Nasserism, by far, is the main form of progressive political consciousness that one can find in Egypt, when it takes the form of nostalgia, not for military rule, but for social benefits, jobs, agrarian reform, democratisation of education, and the national dignity of Egypt as incarnated and embodied by Nasser. Interview: 14 February 2014.

14 reasons for celebrating 200 years of Pride and Prejudice (1813)

It is February 14, 2014, and here are fourteen reasons for the celebration of this work of genius, beginning with seven celebrating what Pride and Prejudice might be said to have gained from its own historical moment, before moving to the 'feel good factor' of our times.

Translating out for our readers

In the second in a series of blogs on openDemocracy's editorial partnerships, the importance of introducing ideas to a wider audience whilst retaining respect for the original voice.

The European elections in May, 2014

How to make European elections coverage less boring than usual? Here is openDemocracy's Can Europe make it? take.

Editorial partnerships and the importance of impact

Why we do editorial partnerships, and are looking forward to two or three new opportunities in 2014.

Can Europe make it? looks back at 2013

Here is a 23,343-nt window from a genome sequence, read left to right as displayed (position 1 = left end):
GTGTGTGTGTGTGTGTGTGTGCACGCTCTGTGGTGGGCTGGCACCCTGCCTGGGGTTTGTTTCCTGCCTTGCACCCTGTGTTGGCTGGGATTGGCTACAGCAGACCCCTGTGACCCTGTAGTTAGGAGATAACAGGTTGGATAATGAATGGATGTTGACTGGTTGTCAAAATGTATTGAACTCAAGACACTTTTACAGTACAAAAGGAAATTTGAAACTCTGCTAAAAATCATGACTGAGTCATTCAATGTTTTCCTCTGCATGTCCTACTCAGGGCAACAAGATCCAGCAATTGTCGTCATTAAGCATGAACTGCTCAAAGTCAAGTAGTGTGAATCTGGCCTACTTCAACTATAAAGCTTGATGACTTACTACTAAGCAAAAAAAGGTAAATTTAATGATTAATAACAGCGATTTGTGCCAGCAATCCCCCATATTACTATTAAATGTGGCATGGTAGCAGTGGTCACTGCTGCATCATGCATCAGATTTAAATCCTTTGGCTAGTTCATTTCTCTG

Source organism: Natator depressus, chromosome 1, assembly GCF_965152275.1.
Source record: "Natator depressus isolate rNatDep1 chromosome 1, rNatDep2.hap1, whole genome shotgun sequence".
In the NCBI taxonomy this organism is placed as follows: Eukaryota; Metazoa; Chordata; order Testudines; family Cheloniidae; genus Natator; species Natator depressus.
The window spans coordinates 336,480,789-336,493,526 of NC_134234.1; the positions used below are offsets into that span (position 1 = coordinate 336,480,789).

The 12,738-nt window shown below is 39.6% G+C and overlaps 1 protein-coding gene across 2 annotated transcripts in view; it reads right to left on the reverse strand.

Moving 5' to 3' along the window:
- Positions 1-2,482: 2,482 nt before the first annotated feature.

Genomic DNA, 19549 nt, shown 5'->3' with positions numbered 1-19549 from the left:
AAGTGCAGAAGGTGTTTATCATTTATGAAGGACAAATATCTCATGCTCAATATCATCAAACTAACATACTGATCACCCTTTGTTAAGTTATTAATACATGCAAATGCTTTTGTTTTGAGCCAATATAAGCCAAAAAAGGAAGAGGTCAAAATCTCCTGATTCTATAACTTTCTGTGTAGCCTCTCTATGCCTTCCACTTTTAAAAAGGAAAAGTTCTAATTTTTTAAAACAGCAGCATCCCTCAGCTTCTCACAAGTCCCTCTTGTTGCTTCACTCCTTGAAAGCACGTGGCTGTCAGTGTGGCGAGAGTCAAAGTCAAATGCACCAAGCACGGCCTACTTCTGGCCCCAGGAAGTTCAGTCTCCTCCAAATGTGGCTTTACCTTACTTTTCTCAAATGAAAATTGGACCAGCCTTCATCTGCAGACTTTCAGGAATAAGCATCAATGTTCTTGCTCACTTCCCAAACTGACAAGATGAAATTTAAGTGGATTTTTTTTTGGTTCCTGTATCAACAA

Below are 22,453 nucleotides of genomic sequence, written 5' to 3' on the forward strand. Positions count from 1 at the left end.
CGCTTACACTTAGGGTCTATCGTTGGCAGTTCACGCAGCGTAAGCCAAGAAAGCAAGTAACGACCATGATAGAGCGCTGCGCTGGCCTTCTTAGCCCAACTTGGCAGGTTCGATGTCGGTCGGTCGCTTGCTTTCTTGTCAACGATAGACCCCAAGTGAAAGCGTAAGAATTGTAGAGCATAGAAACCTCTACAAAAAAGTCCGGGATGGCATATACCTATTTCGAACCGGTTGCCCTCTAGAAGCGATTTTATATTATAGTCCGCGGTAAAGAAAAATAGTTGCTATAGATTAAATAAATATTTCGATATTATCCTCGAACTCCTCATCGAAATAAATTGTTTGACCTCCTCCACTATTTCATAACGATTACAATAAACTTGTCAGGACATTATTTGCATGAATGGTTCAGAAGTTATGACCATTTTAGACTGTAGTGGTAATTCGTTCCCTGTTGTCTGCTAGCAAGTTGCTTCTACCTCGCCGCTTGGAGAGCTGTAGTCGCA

The editors of our Can Europe make it? debate pick some favourite articles from 2013, and wish you all the best for the new year.


Sisi’s Egypt

In this follow-up interview with leading member of the Revolutionary Socialists in Egypt, Sameh Naguib, we talk about Al-Sisi's Egypt, the new alliance around the general, what challenges face opposition parties and movements and the future of Tahrir Square ( long interview, October 24, 2013)

Egypt’s long revolution: knowing your enemy

What we have learned so far during these two and a half years of revolution is that people do learn from experience. It is this high level of political consciousness which will save our revolution. (A long interview, July 24, 2013.)

What can we say? On Prism, the Snooper's Charter, whistleblowers, spies and secret courts ...

In February 2009 the Convention of Modern Liberty gathered a distinguished crowd who cared about the issues raised by a growing UK surveillance state. Their words are worth revisiting today. 

Populism: a European warning shot and what to do about it

This sudden emergence of populism was in fact a true sign of modernity. This is what you might describe as a warning shot – and when you see it happen, you have to realize that something is very wrong with democracy. An interview.

We need your ideas and your input

openDemocracy's Editor on how an open debate between men and women could be one way in which openDemocracy moves ahead

France is a universal nation: Mélenchon speaks out

In London last month to speak on a progressive alternative to the austerity policies which are being implemented across Europe (at the European Institute of UCL), France’s Left Front leader gave a follow-up interview to openDemocracy on the politics of the media, the evolving image of Marine Le Pen, colonialism, laicité, ideological hegemony, France and Europe.